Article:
A community is both local and global, a collaboration of information and ideas from people who share either the same space and time, or simply the same interests. Walls and roads are no longer the infrastructure necessary for a community. Because it is so incredibly easy to contact people all over the world, the definition of community has and still is changing.
Social belonging is something all human beings need; the ways in which we satisfy this need can range from front porch sittin’ with the fellow neighbors, to allotting some time for you and your best companion, the comp. Community means different things to different people; however, the common thread that connects all communities everywhere are the people themselves gathered for specific charismatic interests. Communities are interdependent movements, a cooperation of sorts allowing new ideas to emerge and change. Communities exist even before they are concretely established. If the interest is there, people will come. According to, Phil Bartle, PhD and sociologist, there are specific structures that make up what a community is: http://www.scn.org/cmp/whatcom.htm.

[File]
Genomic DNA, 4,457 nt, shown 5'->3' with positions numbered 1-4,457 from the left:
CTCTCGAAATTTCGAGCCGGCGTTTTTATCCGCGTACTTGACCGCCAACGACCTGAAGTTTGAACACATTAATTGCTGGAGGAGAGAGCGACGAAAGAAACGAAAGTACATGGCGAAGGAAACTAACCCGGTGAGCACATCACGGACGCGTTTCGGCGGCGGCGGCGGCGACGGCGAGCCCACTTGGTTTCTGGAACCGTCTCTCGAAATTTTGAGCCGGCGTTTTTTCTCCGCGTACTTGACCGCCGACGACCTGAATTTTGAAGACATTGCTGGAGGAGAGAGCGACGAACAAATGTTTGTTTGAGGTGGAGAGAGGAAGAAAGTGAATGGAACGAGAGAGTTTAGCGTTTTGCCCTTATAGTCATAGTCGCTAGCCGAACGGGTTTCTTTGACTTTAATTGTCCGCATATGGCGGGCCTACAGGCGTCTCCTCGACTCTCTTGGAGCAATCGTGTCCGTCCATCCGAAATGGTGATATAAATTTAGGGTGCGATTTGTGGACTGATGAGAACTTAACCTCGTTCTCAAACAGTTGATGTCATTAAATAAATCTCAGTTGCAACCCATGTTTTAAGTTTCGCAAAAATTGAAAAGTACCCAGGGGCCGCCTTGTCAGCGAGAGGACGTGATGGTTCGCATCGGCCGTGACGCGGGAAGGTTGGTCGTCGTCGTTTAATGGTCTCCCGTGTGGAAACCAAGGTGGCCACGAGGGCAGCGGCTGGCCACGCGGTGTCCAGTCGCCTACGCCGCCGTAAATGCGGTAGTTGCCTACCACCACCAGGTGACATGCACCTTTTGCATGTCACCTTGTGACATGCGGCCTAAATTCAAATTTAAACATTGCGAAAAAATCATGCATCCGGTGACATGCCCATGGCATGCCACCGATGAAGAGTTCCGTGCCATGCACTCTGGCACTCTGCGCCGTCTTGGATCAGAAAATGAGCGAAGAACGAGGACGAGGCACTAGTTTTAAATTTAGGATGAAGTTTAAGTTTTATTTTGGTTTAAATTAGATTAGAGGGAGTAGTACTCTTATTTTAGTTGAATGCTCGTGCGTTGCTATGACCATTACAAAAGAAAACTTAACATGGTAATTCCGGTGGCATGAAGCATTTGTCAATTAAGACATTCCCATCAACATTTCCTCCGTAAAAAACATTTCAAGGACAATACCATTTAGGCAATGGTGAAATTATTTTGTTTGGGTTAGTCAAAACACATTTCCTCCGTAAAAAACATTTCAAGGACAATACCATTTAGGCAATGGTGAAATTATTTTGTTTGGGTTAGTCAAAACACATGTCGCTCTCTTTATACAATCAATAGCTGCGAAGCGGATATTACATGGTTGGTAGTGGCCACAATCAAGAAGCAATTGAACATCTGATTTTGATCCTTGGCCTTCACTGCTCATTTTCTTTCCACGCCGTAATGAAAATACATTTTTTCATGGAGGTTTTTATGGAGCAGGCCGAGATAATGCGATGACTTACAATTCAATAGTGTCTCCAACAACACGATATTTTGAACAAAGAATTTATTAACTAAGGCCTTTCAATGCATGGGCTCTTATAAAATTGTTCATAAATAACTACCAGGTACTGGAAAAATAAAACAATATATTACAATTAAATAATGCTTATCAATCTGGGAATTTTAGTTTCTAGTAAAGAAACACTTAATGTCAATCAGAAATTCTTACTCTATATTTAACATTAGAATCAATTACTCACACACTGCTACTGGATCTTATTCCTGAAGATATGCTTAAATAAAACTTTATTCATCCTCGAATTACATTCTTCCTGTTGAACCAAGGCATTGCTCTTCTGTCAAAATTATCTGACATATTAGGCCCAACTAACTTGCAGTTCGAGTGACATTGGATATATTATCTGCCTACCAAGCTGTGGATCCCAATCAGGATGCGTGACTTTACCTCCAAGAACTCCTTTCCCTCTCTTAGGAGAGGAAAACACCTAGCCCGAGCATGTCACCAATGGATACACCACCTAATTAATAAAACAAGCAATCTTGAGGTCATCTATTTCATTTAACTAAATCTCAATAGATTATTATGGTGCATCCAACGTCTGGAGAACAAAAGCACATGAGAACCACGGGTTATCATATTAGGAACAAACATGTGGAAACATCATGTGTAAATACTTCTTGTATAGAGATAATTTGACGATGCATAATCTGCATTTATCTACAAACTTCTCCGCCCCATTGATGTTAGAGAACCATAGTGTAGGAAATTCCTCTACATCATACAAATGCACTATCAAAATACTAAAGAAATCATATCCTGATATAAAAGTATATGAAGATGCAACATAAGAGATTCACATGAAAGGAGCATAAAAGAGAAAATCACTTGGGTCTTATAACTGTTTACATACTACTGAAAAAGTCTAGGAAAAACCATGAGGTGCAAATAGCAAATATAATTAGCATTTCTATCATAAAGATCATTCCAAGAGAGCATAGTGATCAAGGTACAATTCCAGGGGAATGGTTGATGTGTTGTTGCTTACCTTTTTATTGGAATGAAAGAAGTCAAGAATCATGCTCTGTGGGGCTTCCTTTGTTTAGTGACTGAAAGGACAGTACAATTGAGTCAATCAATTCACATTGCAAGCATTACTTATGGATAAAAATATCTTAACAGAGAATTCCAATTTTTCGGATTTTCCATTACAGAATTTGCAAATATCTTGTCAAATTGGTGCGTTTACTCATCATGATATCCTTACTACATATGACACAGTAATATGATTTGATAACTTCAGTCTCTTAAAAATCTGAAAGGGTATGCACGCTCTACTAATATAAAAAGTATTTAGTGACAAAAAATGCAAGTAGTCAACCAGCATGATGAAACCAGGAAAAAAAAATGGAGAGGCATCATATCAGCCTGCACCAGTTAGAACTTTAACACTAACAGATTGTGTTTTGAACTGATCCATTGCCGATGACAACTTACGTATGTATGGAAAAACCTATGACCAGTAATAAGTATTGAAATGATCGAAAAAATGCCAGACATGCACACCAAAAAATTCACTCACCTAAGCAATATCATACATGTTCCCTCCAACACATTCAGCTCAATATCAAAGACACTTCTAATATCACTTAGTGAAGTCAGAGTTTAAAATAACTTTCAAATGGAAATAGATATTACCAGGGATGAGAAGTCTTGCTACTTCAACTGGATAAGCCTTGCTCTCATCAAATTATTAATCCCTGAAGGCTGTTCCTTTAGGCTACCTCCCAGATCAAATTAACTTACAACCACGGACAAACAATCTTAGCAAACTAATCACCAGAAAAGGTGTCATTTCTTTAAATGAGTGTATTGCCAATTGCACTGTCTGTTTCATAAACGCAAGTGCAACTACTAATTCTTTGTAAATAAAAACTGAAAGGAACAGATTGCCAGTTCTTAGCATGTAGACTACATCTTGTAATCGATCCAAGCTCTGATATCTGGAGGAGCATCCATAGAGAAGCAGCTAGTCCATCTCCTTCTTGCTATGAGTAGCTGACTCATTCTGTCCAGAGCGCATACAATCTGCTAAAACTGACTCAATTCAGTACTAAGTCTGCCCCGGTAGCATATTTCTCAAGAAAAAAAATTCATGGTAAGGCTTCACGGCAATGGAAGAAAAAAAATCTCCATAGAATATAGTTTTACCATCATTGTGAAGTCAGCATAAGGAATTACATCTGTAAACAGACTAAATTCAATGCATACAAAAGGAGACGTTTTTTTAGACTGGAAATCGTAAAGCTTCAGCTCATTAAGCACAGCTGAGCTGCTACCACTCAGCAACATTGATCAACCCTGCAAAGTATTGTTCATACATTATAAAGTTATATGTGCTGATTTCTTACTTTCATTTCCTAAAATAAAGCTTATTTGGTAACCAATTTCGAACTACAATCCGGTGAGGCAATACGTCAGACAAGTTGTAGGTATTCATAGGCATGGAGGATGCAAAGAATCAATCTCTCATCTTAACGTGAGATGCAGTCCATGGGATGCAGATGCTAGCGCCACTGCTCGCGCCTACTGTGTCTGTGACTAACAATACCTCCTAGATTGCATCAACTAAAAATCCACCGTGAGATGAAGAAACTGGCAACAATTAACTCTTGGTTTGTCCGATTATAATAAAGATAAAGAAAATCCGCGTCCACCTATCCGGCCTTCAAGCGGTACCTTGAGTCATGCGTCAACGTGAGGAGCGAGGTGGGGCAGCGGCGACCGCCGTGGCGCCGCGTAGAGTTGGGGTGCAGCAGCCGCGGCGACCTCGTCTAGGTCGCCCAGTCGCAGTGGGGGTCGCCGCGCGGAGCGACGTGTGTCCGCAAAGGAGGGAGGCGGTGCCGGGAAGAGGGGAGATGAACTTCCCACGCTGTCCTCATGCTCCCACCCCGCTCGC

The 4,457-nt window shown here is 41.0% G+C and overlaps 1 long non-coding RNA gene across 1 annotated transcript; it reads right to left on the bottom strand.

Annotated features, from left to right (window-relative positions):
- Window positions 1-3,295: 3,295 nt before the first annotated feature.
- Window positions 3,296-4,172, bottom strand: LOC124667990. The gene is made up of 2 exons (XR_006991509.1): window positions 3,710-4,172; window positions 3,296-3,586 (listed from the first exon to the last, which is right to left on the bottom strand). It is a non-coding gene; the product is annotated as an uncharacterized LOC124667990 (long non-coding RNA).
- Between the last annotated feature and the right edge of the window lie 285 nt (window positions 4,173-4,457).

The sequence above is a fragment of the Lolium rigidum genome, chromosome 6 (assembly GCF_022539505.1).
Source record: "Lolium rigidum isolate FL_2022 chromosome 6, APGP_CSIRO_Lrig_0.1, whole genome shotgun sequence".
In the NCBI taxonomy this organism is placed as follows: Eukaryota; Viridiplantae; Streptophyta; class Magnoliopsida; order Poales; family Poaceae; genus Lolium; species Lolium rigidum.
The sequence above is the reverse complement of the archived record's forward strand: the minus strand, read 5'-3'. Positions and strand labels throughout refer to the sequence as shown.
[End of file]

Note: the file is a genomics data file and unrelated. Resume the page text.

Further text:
Falling into welcoming circumstances, whether it’s because of special interests or because we share synchronous boundaries, there are many ways to construct a community and more realistically, ways the community constructs us. If you’re looking to enhance a specific community of your own visit: http://blogs.warwick.ac.uk/rbotoole/entry/want_to_get/